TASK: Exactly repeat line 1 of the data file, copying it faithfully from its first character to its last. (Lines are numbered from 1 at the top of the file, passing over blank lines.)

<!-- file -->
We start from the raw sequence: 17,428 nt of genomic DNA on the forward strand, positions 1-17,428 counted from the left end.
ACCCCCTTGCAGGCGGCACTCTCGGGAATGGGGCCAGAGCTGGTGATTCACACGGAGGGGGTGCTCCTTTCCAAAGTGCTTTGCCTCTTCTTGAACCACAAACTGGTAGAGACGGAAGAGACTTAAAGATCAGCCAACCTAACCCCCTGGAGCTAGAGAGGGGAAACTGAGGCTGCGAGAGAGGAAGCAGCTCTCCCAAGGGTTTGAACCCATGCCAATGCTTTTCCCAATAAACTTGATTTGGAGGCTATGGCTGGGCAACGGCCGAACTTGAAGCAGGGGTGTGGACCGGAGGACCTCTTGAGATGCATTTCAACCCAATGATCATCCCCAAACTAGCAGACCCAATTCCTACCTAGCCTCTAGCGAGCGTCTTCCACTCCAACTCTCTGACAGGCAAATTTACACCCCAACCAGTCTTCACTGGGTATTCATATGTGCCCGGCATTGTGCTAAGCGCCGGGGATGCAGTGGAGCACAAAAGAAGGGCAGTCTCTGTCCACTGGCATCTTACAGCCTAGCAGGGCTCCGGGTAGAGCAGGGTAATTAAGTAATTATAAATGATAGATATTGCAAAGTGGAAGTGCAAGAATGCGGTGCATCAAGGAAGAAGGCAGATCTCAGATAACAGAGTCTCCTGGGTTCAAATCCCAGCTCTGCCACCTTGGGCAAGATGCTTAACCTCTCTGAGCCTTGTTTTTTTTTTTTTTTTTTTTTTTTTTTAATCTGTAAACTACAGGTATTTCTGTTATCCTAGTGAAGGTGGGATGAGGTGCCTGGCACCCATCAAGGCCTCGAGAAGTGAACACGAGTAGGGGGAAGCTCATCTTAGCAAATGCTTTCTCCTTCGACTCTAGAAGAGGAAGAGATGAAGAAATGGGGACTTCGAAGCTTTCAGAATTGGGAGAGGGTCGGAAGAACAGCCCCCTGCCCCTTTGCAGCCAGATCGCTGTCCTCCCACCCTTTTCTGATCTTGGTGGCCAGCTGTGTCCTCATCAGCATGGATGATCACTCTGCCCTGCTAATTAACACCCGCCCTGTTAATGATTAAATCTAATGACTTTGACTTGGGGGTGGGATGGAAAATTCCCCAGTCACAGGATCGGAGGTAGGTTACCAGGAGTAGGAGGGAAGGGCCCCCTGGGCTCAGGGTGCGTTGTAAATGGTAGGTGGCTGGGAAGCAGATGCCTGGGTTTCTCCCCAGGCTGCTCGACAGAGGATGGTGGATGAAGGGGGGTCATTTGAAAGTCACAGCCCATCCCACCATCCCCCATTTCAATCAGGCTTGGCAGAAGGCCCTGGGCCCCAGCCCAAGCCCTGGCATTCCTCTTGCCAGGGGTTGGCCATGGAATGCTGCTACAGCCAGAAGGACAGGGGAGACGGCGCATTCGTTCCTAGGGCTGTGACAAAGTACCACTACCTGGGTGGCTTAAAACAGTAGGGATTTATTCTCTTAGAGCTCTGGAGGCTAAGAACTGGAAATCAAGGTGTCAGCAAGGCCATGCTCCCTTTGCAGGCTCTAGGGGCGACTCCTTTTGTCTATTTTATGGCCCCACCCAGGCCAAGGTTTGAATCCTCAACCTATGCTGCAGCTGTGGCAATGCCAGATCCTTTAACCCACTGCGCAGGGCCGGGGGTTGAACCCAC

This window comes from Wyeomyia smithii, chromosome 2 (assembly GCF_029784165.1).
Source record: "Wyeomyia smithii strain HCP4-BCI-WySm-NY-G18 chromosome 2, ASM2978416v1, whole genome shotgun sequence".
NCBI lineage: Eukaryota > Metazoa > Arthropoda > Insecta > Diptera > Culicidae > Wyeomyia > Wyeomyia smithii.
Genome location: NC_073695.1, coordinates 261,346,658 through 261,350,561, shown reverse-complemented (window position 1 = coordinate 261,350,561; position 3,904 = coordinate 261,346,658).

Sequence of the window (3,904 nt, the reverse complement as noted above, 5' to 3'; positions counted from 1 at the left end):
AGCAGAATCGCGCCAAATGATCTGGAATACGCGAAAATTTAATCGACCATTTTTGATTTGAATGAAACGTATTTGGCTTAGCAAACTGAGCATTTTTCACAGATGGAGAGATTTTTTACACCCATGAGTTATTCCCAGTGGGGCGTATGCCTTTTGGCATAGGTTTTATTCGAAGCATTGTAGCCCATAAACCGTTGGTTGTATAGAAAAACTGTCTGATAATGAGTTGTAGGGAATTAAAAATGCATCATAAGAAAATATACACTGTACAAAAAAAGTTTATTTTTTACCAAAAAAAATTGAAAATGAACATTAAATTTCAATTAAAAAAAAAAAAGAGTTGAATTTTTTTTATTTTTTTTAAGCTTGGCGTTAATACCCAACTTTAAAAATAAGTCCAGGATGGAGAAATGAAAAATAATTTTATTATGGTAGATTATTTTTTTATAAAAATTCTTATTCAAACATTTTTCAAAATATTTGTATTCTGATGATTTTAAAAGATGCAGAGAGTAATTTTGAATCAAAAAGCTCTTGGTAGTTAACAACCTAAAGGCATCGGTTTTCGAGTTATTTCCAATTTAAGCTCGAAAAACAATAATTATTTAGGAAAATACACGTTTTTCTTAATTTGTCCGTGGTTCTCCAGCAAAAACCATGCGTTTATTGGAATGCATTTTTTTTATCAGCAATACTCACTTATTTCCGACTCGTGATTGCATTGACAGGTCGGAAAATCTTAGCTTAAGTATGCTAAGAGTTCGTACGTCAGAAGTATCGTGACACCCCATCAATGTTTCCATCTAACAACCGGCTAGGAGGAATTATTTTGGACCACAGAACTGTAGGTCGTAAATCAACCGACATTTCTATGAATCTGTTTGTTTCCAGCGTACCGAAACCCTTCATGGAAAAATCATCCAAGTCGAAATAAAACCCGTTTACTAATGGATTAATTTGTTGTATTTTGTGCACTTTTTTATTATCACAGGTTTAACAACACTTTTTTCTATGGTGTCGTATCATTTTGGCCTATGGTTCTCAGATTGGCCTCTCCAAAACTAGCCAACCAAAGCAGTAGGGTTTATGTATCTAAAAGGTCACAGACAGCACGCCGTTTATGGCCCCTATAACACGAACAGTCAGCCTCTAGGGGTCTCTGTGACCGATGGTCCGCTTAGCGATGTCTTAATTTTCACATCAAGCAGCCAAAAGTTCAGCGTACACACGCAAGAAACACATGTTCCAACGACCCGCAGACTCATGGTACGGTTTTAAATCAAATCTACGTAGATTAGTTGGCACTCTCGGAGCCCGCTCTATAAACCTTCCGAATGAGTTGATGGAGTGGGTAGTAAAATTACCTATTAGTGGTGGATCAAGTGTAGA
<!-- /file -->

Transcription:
We start from the raw sequence: 17,428 nt of genomic DNA on the forward strand, positions 1-17,428 counted from the left end.